I'm no expert in Sichuan food, but I do know that I loved every single mouthful of our meal at Chilli Cool. The food was authentic, punchy and numbing all at the same time. My research tells me that Sichuan cuisine is built around the elixir of garlic, red chillies and sichuan peppercorns which produce a numbing, tingly experience. The fact that the Chinese language can express this in one character, "麻", just goes to show that we Brits like to waffle and are missing out on an exciting sensory experience.
Lizzie took control and ordered an array of dishes for us all to share. The huge benefit of going as a group of 6 is that you get to try more food. and the fact that Lizzie knew what she was doing helped us no end. I'm sure if I had been ordering we'd have landed up with some chicken chow mein and pineapple infested sweet and sour pork.
"Sliced Pork Belly in Mashed Garlic Sauce" was soft and almost creamy in texture. It had us all playing chopstick hockey to get the last slither of garlicky flesh.
"Beef & Ox Tripe in Chilli Sauce" would have many people wondering whether they had just been brought a bowl of dog food. But the truth is that this was delicious. The tripe was soft and deeply flavoured with a big kick of chilli to keep you on your toes. It isn't for the faint of heart.
"Hot & Chilli Crispy Pork Intestine" was a revelation. The sections of intestine had been battered and deep fried in a way that made them explode with gungy porky goodness in your mouth. I was deeply fearful of these when they arrived and was delighted when I not only managed to not spit them out, but liked them so much I managed to get a second helping.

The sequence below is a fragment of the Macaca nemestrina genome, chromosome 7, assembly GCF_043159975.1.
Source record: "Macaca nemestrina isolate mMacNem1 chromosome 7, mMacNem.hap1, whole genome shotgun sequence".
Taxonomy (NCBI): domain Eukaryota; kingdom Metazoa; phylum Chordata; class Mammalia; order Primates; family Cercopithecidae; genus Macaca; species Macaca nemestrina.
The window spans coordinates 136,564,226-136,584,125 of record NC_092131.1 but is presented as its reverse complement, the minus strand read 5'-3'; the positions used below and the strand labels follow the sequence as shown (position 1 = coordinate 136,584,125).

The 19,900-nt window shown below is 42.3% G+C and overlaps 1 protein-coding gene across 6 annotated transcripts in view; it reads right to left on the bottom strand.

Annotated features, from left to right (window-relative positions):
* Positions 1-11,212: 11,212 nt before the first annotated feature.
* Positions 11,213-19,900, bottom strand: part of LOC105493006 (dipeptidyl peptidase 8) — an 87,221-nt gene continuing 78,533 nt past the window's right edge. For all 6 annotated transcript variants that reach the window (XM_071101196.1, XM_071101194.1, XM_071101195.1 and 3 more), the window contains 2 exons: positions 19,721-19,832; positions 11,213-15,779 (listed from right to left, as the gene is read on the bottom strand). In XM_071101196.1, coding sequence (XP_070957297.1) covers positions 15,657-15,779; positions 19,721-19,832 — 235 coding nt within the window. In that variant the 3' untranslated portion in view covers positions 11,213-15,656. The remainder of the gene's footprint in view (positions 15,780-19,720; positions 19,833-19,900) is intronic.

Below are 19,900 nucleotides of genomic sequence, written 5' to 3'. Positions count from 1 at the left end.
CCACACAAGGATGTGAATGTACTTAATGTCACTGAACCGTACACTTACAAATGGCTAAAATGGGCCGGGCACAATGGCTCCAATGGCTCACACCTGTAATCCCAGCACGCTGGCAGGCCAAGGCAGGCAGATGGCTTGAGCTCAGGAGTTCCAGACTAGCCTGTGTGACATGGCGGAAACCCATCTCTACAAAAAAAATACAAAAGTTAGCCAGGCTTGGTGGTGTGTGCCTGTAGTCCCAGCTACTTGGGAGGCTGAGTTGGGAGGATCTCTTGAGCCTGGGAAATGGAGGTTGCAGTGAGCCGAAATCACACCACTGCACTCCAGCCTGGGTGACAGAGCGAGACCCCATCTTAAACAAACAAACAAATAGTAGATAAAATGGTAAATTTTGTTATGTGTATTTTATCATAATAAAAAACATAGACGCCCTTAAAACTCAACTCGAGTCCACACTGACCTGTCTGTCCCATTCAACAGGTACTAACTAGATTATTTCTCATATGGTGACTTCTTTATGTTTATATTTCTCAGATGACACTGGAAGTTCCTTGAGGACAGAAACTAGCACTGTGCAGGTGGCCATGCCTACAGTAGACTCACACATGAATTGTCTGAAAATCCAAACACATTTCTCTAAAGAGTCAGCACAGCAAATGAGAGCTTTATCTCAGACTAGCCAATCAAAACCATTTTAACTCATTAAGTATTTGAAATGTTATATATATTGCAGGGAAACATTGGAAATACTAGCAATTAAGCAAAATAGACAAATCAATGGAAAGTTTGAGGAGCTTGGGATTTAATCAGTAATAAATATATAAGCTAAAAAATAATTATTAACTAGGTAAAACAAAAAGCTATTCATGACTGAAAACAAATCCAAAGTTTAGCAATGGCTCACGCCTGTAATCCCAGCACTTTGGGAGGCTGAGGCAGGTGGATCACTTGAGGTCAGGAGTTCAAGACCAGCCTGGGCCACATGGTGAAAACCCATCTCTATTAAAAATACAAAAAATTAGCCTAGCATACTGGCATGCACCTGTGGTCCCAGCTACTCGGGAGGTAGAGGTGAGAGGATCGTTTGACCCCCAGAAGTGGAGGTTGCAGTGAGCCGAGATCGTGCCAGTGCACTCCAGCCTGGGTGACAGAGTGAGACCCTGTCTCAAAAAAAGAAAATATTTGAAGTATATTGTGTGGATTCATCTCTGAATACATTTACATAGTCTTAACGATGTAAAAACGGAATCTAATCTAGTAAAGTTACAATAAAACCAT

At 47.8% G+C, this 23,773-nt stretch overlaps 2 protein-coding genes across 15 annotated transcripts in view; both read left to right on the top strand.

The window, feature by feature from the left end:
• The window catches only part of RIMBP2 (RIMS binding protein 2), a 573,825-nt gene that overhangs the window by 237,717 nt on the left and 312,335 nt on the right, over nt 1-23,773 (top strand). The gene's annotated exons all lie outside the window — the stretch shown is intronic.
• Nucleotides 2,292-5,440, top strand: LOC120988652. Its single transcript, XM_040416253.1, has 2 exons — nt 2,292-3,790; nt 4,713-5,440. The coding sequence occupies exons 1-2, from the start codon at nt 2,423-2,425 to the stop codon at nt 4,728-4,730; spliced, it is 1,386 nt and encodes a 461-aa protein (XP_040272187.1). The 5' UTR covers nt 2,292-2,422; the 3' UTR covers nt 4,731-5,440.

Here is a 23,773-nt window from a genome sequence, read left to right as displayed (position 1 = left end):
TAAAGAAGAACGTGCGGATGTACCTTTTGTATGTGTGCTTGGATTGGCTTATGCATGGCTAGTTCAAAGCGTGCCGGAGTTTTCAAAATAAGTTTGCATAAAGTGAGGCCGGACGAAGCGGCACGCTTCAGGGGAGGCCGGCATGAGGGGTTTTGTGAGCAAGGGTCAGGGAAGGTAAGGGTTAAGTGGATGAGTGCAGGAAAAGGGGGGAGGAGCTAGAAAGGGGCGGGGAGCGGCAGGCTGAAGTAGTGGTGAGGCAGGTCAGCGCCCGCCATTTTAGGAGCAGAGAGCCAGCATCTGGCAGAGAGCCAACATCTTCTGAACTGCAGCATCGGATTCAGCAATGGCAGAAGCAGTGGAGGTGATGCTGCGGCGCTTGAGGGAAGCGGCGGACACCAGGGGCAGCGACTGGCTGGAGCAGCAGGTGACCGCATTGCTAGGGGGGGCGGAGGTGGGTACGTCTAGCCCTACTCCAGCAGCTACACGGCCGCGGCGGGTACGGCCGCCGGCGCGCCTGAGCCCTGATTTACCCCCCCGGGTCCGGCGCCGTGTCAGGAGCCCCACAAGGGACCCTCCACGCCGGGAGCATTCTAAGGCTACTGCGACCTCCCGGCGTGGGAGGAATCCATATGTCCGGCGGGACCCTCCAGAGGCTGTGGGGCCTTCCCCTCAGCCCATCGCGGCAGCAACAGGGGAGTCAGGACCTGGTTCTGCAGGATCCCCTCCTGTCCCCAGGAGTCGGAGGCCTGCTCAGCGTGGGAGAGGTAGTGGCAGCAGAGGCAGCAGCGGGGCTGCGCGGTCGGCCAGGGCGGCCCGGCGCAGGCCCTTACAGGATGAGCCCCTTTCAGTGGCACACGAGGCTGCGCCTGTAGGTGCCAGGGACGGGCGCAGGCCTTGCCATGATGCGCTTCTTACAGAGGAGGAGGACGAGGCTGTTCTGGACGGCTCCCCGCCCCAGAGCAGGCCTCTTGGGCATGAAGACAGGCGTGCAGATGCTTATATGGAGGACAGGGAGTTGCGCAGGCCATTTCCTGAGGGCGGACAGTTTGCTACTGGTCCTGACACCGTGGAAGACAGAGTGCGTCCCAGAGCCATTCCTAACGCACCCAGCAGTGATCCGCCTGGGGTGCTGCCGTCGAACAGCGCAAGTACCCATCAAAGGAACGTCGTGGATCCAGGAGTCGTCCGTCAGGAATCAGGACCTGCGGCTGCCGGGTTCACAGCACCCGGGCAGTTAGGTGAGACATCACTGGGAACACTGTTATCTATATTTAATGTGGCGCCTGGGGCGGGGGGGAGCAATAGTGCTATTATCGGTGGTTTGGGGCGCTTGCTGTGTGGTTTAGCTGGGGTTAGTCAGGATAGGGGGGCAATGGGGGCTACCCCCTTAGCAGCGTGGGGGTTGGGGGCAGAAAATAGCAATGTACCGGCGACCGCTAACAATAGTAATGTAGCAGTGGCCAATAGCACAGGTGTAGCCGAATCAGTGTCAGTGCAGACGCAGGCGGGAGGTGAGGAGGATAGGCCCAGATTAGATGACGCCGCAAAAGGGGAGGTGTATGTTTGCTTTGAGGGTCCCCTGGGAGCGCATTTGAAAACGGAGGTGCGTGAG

"Stir-Fried Before Stewing The Jack Bean Dry" is a bizarre name for what was essentially, beans with minced pork and enough chilli to start a world war. As delicious as they were oddly named.
Bean curd with spring onions, garlic and more than enough chilli was a triumph. I'm never quite sure about bean curd, but I am growing to like it. Especially when it is served like this.
And then what we'd all been waiting for. The famous Sichuan hotpot. This particular hotpot was full of soft grouper, Sichuan peppercorns and red chillis. It's the sort of dish that would give anyone who has a subscription to the Telegraph a heart attack. It managed to keep us all quiet for a solid 10 minutes which is quite something.
It's a cracking little restaurant that was doing a roaring trade on an otherwise innocuous Wednesday night in the back streets of Bloomsbury. I'm gagging to go back in order to introduce some friends to the addictive charms of Sichuan cooking.